Art UK has updated its cookies policy. By using this website you are agreeing to the use of cookies. To find out more read our updated Use of Cookies policy and our updated Privacy policy.

An Election: 4. Chairing the Member (1754–1755)

by William Hogarth (1697–1764)

Medium: oil on canvas
Dimension: H 103 x W 131.8 cm

English painter, printmaker and social critic, Hogarth, presents a deliberately chaotic representation of the notoriously corrupt Oxfordshire election of 1754. Two newly elected (and contested) members of the Tory parliament are carried aloft in the chairs by the crowds. How many different kinds of people can you spot? Are there different ages, social classes, etc.? How has Hogarth presented a feeling of chaos?

Think carefully about how he has employed composition and movement, and even farm animals! He is commenting on the current affairs of his day – how many different human vices is he trying to depict? Perhaps the rather plump goose flying overhead represents greed. Is anyone in this country town overwhelmed by the sight and the sound of this cascading riot? You may need to look carefully for this one.

Hogarth said, '... my picture was my stage'. What other elements of this work could be described as theatrical? Hogarth turned to cartoon drawing and painting to express himself in the eighteenth century – what do we do today?

Stage 1: look, describe and discuss

An Election: 4. Chairing the Member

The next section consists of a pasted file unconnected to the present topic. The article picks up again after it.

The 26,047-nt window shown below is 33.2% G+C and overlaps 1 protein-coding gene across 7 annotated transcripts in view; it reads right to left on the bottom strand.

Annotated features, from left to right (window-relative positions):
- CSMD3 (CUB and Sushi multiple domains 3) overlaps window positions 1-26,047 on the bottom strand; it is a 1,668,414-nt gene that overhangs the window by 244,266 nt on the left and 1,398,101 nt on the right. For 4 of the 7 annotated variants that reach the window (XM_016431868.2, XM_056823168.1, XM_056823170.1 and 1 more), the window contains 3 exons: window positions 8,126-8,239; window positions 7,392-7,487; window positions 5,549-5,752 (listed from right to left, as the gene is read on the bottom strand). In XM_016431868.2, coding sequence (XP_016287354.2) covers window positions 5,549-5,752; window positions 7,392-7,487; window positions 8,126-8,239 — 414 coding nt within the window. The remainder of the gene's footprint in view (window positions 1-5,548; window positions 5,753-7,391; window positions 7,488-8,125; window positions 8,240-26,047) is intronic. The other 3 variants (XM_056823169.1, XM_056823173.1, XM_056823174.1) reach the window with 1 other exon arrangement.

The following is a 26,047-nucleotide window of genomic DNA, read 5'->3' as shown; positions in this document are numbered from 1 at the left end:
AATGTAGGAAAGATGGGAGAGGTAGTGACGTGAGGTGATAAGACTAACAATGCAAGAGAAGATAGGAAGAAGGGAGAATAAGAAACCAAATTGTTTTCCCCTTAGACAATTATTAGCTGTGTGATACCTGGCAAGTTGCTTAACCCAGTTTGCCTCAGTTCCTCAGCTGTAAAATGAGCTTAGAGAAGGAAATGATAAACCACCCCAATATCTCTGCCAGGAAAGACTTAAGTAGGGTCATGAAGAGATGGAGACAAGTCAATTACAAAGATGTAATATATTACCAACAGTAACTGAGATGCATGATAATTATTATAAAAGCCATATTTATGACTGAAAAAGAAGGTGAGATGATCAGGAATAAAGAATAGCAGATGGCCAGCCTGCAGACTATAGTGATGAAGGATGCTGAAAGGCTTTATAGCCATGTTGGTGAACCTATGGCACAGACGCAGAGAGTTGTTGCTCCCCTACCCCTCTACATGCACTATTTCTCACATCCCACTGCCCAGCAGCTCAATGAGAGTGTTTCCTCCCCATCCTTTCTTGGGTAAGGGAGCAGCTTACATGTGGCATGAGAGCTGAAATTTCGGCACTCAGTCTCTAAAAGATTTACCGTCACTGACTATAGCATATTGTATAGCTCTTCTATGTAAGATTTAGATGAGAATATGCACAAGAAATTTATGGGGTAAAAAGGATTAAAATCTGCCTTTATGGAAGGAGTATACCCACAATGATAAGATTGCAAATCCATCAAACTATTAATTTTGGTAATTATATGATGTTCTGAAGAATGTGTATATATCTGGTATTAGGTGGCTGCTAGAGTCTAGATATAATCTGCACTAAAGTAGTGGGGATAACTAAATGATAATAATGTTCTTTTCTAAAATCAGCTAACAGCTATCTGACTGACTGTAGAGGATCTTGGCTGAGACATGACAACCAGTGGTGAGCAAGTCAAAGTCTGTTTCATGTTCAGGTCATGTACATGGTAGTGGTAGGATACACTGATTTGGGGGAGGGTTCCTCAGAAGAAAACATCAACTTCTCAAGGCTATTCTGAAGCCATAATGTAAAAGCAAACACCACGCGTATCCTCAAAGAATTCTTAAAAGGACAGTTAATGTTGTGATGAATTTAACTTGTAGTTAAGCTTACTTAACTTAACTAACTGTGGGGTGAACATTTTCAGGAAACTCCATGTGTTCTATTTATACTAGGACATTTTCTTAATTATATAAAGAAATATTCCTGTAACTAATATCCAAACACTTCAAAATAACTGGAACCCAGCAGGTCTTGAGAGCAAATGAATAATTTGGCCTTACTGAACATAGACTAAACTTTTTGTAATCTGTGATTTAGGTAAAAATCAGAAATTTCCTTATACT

An Election: 4. Chairing the Member 1754–1755

William Hogarth (1697–1764)

Sir John Soane’s Museum

Show your students this painting and ask them: Are they interested or not interested? Why?

Ask them to describe the groups of figures and what's going on in the background and around them.

Don't tell them too much about what the picture represents at this stage. Once you have interpreted an image, or been told what to see, it is difficult to look freshly and critically at it or appreciate each other's views.  

Tip: use the zoom feature on the image below to look closer at details. You can open a full-screen version by clicking here.



Stage 2: nudge questions

Now when looking at the painting, ask more specific ('nudge') questions:

  • What do you think is going on here? Who or what does the artist want us to look at first?
  • How are the identities of the different figures in the painting expressed?
  • Besides the human figures, is there anything else in the painting that helps to set the scene?
  • Do you think that this looks like a fun place to be at this time?
  • What is our viewpoint? Are we close to the action or distanced from it?

Suggested activity: ‘I spy…’ sketches

Split your students into pairs. Ask them to take turns looking at the picture and saying 'I spy something beginning with the letter...'. The other student should then do a quick sketch of what they think their partner is looking at.

After a few rounds of the game, come together again as a class and make a circle around a clear space in the room. Ask your students to take turns laying down one of their sketches on the ground, placing it in relation to the other sketches and where the figure or object is located in Chairing the Member.